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Costain to go tunnelling in £34M UU sewer overflow project

Costain is to carry out a £34M tunnelling project for United Utilities (UU) to help improve sewer overflows in Manchester. The completed project will form part of the Manchester unsatisfactory intermittent discharge (UID) strategy, helping improve water quality in the Manchester Ship Canal.

Work on a complex outfall structure on the Manchester Ship Canal will start while tunnelling is underway Work on a complex outfall structure on the Manchester Ship Canal will start while tunnelling is underway

The 1.8km-long tunnels, which are concrete lined at 2.1m and 2.85m internal diameters, are part of UU's scheme to clean up the Salteye Brook in Salford.

UIDs occur when the sewer network overflows to a watercourse when the system is overloaded, and the tunnels are designed to help prevent this by providing adequate storage capacity during heavy storms.

The tunnel route will begin at a location next to J11 of the M60, passing below and then parallel to the motorway and on into the Eccles wastewater treatment works. The tunnel alignment then heads under the M60 Barton High Level Bridge parallel with the Manchester Ship Canal, then past the Salford City Reds rugby stadium to a new outfall structure at the Port Salford Locks.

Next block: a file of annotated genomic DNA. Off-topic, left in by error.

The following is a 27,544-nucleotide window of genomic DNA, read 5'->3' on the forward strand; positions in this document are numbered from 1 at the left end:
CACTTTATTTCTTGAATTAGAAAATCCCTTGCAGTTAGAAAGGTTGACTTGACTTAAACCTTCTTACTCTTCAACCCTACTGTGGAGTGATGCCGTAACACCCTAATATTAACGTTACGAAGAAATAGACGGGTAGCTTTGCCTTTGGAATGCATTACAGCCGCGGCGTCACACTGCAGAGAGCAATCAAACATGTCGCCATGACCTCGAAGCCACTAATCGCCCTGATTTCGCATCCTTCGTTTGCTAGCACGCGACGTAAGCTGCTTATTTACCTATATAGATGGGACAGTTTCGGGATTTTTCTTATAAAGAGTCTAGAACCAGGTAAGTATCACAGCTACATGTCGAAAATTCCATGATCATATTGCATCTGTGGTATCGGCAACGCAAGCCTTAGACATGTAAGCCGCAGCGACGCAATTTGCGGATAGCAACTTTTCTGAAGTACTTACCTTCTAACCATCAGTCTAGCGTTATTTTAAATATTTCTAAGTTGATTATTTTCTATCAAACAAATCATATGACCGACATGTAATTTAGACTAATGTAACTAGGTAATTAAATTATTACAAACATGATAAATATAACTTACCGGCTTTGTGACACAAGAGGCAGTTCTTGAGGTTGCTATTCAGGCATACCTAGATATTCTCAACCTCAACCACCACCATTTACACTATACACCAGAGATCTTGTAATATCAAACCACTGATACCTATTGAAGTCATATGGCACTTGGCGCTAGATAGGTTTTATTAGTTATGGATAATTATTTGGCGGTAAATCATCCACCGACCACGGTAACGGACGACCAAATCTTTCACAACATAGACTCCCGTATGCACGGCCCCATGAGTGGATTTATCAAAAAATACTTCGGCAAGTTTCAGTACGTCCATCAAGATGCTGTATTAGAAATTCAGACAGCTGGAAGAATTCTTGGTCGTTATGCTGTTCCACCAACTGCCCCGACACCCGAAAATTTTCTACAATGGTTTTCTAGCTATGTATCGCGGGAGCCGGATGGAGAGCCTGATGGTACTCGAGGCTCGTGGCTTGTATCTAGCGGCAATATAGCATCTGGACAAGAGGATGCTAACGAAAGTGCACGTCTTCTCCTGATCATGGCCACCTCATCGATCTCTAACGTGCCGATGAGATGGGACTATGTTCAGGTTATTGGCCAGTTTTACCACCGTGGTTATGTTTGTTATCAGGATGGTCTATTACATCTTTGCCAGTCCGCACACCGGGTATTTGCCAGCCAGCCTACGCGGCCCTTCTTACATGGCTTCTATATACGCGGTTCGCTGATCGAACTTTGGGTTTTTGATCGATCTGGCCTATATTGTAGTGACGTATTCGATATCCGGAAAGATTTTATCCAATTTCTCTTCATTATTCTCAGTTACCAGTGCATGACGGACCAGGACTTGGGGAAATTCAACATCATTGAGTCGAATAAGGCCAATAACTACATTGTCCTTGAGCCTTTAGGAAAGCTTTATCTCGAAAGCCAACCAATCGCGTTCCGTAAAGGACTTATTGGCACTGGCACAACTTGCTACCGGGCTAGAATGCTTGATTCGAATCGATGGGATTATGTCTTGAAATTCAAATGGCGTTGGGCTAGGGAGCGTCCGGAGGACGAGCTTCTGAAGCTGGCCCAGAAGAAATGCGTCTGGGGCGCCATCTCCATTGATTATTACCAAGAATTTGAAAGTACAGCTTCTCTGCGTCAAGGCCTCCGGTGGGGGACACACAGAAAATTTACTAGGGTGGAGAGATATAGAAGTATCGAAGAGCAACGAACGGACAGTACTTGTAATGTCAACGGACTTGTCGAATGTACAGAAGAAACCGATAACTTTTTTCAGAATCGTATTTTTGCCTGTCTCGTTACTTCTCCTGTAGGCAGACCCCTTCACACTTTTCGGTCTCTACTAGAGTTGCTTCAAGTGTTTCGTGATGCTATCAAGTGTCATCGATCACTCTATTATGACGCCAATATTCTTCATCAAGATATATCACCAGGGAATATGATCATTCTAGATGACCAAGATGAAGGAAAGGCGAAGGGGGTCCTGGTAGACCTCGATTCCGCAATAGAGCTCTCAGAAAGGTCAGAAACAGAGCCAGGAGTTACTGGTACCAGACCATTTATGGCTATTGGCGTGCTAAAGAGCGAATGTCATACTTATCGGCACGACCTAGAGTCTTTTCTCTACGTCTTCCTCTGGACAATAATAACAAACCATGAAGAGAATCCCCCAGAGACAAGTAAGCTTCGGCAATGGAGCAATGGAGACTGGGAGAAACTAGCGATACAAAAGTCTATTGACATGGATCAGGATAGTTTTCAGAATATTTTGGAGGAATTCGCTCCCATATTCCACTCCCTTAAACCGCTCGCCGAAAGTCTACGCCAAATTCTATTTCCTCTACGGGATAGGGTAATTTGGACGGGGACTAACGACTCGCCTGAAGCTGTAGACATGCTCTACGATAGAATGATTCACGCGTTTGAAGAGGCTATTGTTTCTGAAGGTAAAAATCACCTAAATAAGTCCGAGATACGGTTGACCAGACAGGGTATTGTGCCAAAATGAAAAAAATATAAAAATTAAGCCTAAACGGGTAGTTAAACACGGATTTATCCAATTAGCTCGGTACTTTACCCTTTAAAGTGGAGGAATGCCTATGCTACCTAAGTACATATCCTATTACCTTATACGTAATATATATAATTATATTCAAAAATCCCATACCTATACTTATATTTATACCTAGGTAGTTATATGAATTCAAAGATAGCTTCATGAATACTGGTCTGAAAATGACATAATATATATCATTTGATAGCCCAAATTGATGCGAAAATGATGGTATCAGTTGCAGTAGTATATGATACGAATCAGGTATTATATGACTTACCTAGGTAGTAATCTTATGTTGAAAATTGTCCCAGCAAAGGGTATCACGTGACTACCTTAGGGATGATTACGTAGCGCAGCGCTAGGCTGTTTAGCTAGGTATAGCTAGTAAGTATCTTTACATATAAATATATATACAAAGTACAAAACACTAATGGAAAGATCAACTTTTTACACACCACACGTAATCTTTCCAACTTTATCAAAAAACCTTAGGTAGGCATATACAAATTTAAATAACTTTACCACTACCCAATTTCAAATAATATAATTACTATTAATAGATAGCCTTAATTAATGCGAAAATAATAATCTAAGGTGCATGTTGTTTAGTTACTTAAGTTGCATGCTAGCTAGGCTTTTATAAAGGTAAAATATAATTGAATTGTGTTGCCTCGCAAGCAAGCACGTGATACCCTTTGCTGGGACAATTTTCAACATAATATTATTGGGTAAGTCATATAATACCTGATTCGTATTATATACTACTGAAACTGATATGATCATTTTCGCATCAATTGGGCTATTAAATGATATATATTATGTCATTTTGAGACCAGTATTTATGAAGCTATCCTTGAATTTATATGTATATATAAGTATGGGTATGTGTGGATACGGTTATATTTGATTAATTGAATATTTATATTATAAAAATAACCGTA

Work is expected to begin on the project in early 2015, with the construction of deep shafts and the tunnelling will commence Spring 2015, with an anticipated finish a year later.

While tunnelling is underway, work will begin on a complex outfall structure adjacent to Port Salford Locks on the Manchester Ship Canal. This part of the scheme is expected to be complete in Summer 2016.

The contract also includes M&E packages. 

Matt Crabtree, Costain water sector director, said: “The route crosses below the M60 motorway on and off slip-roads and the main carriageway at junction 11. It then crosses below the M60 Barton piers, narrowly avoiding raking piles from the bridge pier structures. We will continuously use the latest survey monitoring technology in real time to monitor bridge and highway structure movement before, during and after the TBM [tunnel boring machine] completes its journey.

“In order to ensure that there is minimal impacts to the sensitive Highways Agency structures, a large team of tunnel engineers will be working around the clock to ensure the project is completed successfully.”

Author: Maureen Gaines, Editor, WET News Find on Google+
Topic: Sewer Networks
Tags: tunnelling , construction , wastewater , concrete , storage


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